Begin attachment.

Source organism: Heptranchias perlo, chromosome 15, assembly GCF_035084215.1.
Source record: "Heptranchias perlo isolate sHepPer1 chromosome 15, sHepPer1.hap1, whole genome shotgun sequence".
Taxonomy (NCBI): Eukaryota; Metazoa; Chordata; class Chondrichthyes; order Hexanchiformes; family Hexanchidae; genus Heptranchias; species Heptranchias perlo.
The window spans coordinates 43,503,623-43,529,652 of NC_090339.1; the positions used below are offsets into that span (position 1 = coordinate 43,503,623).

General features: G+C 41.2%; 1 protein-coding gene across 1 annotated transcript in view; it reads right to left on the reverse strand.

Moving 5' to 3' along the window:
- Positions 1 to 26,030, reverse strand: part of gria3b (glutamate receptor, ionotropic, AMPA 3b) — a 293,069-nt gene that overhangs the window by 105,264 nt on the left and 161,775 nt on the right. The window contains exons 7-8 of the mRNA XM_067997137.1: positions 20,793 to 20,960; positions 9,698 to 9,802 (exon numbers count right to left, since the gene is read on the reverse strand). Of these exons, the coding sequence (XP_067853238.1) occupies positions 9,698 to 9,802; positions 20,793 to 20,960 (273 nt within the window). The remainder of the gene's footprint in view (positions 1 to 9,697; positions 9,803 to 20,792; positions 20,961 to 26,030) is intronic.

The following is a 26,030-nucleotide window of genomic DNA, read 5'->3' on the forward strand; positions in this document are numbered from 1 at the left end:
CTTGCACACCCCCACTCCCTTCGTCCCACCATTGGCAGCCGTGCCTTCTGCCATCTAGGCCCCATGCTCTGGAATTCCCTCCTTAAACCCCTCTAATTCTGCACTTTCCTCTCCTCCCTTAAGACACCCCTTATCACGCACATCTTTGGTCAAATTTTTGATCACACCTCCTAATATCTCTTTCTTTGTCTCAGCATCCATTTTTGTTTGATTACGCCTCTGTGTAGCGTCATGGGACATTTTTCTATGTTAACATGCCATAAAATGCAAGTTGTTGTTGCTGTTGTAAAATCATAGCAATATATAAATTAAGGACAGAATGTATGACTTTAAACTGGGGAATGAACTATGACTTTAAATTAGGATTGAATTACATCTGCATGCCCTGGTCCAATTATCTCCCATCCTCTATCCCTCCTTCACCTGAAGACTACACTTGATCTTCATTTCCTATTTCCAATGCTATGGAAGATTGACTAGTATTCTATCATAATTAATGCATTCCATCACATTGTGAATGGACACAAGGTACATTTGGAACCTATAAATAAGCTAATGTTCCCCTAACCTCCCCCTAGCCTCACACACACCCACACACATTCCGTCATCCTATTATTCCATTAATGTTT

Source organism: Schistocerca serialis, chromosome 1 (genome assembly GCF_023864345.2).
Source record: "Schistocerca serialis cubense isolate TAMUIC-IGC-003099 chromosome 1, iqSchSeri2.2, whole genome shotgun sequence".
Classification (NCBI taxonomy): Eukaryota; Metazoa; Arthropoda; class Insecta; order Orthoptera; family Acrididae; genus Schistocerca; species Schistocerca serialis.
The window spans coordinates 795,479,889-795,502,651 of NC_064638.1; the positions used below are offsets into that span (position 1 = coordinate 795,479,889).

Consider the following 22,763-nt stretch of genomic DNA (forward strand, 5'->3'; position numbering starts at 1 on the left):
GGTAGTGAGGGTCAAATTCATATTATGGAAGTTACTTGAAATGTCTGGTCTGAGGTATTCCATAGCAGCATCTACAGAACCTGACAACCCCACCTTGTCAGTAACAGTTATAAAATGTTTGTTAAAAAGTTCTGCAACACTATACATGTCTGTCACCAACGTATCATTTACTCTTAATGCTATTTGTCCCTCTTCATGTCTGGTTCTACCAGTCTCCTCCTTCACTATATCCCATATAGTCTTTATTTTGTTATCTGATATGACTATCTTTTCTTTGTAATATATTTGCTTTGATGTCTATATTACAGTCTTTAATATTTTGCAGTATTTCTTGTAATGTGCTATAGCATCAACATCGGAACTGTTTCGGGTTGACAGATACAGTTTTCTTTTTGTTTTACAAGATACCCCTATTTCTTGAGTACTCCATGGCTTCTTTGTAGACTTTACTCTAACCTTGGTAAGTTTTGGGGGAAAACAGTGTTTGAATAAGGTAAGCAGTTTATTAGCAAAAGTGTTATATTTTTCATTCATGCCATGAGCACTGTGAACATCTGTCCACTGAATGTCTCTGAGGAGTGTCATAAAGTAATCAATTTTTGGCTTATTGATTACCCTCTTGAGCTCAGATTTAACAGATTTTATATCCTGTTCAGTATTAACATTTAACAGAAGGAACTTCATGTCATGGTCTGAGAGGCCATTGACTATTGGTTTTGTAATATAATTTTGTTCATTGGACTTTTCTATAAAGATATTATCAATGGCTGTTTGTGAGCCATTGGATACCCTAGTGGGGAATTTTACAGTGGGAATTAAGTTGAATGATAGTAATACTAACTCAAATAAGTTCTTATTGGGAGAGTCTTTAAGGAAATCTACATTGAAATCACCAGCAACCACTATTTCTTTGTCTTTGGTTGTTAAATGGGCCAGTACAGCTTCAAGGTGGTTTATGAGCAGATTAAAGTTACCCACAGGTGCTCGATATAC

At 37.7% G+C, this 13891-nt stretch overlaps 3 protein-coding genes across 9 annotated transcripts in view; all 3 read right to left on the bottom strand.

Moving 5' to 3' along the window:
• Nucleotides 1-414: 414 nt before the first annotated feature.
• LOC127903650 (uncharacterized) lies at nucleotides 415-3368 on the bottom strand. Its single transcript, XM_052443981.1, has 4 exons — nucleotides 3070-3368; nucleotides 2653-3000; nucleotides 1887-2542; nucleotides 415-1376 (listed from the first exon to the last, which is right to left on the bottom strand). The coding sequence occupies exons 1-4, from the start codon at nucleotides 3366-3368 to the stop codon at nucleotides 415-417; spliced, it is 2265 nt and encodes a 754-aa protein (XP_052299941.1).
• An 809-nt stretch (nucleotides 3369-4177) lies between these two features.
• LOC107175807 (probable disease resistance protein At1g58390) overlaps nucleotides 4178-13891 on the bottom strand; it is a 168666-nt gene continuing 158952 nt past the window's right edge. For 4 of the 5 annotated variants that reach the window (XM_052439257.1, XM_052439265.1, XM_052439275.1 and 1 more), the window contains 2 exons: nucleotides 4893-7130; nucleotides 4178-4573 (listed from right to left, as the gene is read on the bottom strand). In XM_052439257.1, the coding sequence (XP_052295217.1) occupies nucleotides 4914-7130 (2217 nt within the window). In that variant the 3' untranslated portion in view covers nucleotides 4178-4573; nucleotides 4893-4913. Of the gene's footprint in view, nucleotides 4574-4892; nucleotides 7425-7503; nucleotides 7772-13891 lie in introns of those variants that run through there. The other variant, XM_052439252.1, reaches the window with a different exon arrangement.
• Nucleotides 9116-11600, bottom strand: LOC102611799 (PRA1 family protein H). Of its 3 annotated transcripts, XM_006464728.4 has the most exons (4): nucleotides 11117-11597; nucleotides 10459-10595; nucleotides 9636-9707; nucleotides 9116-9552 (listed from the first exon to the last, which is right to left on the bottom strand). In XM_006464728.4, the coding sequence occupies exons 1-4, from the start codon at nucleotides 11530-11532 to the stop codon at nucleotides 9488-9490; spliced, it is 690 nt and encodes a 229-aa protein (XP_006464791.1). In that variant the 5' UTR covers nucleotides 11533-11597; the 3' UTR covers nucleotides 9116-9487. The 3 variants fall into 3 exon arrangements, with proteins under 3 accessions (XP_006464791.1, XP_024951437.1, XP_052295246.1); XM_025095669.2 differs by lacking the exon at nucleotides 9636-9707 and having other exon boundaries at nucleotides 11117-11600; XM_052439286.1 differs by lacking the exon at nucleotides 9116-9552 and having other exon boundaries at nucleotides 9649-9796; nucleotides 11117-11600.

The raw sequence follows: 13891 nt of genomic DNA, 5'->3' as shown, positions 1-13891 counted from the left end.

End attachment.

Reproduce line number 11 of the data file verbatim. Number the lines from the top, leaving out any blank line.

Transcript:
Source record: "Schistocerca serialis cubense isolate TAMUIC-IGC-003099 chromosome 1, iqSchSeri2.2, whole genome shotgun sequence".